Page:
A three-day Visitation Report conducted one month after the death of Robert Moore made no mention of the death of a pupil in the previous month and described the boys as ‘exceedingly happy’.
Br Lafayette was interviewed by the Gardaí. The following exchange was recorded: A number of former pupils have stated that you assaulted Robert Moore and he died a few days later. What do you have to say about this. I gave him a few slaps, but the medical evidence from the hospital would suggest that he died from some sort of lung trouble ... Is there any reason why different pupils would make these allegations against you? I don’t know.
The Congregation have admitted that Robert Moore received a beating from Br Lafayette, but the severity of the beating was stated to be unknown.
One former resident said that Robert Moore had a boil on his neck and that Br Lafayette, who he said did not mean to hurt anybody, was hurrying the boys to finish their meal. He therefore hit the boys, including the complainant, on the back. He said that it was a ‘mild beating’, not one that would ‘kill you’. He said that Robert Moore got sick from that beating, as the boil was hit. He said: Because he hit him in the neck where the boil was. He had a boil in the back of the neck which never healed and he went to bed that evening and he told me he was sick and the following morning he couldn’t get out of bed because he was sick. The doctor came and the nurse was there and they were dressing him for a few days. The doctor decided to take him to St. Catharine’s hospital when he was not recovering so quick.
He praised the Brother in charge of the infirmary for the way in which he tried to look after Robert Moore, but felt that he did not know how to do it properly as he was ‘doctor and nurse and everything’. He thought that about a week or two passed before Robert Moore was eventually brought to hospital. He said that this was ‘an accident that went wrong, a beating that went wrong’. Robert Moore was ‘not murdered’.
Another former resident stated he was in bed sick when Robert Moore was being helped up the stairs into bed. He was ‘whimpering feverishly’ and the boy helping him told this witness that Br Lafayette was ‘after killing him’. He dozed off and, when he woke up, Robert Moore’s bed was empty. He died some days later in hospital.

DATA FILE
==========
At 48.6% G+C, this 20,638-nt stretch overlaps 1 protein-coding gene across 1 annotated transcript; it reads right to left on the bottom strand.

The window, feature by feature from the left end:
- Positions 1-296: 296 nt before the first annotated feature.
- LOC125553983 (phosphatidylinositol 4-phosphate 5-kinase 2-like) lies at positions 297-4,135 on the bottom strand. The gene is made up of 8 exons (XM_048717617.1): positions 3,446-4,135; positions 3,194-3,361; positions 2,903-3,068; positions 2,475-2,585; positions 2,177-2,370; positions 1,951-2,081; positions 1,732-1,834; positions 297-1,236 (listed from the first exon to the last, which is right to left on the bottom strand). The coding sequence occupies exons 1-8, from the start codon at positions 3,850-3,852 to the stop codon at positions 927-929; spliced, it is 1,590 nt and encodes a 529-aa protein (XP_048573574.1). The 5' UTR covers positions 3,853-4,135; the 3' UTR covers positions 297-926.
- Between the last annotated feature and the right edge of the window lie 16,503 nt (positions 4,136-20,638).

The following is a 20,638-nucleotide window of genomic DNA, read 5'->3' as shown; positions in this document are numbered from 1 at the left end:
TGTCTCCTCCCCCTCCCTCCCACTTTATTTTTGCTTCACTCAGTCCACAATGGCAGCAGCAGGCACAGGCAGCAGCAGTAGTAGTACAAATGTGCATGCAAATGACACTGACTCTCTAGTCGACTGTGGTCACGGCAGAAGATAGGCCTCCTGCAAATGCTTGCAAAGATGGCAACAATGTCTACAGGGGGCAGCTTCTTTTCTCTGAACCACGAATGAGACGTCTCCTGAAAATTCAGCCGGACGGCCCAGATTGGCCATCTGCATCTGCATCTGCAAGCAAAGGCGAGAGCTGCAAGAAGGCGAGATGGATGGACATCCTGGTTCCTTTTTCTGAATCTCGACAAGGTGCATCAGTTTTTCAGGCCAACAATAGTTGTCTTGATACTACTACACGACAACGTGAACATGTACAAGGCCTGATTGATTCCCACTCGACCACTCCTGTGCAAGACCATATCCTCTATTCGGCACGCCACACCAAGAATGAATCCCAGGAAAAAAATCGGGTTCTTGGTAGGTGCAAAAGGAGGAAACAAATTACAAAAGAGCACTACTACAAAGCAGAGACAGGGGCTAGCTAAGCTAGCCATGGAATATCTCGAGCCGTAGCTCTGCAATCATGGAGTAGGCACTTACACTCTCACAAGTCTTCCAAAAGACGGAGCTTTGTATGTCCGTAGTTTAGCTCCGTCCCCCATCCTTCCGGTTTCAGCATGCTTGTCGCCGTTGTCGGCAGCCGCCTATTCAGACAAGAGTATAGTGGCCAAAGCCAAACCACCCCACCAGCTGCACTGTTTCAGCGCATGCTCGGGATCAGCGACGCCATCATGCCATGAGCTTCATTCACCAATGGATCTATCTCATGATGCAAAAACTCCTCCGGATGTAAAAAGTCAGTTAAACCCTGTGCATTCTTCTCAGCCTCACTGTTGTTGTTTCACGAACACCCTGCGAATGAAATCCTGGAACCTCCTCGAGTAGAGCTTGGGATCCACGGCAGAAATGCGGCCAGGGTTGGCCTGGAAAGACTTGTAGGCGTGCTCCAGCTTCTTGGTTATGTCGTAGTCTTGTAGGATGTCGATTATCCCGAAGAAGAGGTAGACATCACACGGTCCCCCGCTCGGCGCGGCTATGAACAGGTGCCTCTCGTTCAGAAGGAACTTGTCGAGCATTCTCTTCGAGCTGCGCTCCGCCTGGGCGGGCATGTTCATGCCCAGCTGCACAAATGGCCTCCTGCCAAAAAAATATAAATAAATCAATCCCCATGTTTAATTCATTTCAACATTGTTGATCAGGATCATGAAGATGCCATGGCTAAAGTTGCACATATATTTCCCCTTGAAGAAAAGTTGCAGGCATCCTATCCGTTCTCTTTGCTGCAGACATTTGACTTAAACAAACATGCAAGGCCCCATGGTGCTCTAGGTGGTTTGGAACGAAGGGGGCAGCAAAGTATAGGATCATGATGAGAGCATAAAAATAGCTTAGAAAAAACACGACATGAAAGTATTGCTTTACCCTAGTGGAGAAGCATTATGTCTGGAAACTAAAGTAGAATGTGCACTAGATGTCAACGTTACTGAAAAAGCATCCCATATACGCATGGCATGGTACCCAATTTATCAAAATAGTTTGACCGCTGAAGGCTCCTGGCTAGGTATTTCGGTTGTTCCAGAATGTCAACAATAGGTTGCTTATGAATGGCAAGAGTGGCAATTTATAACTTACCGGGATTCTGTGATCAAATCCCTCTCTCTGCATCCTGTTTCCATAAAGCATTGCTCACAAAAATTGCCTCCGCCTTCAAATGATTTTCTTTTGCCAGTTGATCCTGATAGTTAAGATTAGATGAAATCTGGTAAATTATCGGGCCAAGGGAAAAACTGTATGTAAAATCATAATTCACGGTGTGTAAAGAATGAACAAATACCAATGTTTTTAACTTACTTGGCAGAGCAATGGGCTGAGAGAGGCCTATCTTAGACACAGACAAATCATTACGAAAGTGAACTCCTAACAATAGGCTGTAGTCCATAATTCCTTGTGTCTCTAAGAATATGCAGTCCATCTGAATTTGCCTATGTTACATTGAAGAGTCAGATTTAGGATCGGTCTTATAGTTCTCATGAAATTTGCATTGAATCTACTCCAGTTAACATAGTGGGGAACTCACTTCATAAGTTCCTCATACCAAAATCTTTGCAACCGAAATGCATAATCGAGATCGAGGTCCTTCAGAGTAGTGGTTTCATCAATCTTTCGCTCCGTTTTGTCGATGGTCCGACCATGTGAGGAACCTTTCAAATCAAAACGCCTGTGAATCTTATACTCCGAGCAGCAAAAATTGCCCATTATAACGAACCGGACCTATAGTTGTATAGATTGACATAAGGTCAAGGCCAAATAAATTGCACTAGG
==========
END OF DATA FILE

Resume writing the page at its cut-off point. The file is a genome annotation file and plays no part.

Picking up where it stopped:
At this remove, it is not possible to state whether the beating Robert Moore received at the hands of Br Lafayette had anything to do with his death. What this story tells us about the general atmosphere in Tralee is significant. It is accepted that the Brother in charge of the refectory struck Robert Moore because he was not eating or because he was not eating quickly enough. It seems particularly cruel that the children could not even eat their meals without violence or the threat of violence. It is clear from the evidence of individual Brothers that Br Lafayette’s harshness to the boys was known about in Tralee but nothing was done to stop it. This incident in the refectory fits into a pattern of behaviour in the institution whereby violence was used to enforce discipline on the boys. The fact that this boy died after being hit was sufficient reason to warrant a full inquiry, no matter what the cause of death on the death certificate. Only an immediate independent inquiry could have sorted out the issues arising out of this case. If the boy was already seriously ill, the inquiry could have investigated why he did not receive care earlier. If the beating contributed to his death, it could have established why that information did not come to be generally known and investigated as a possible causative factor. This case has become controversial and subject to speculation because the circumstances of the boys death were never properly investigated.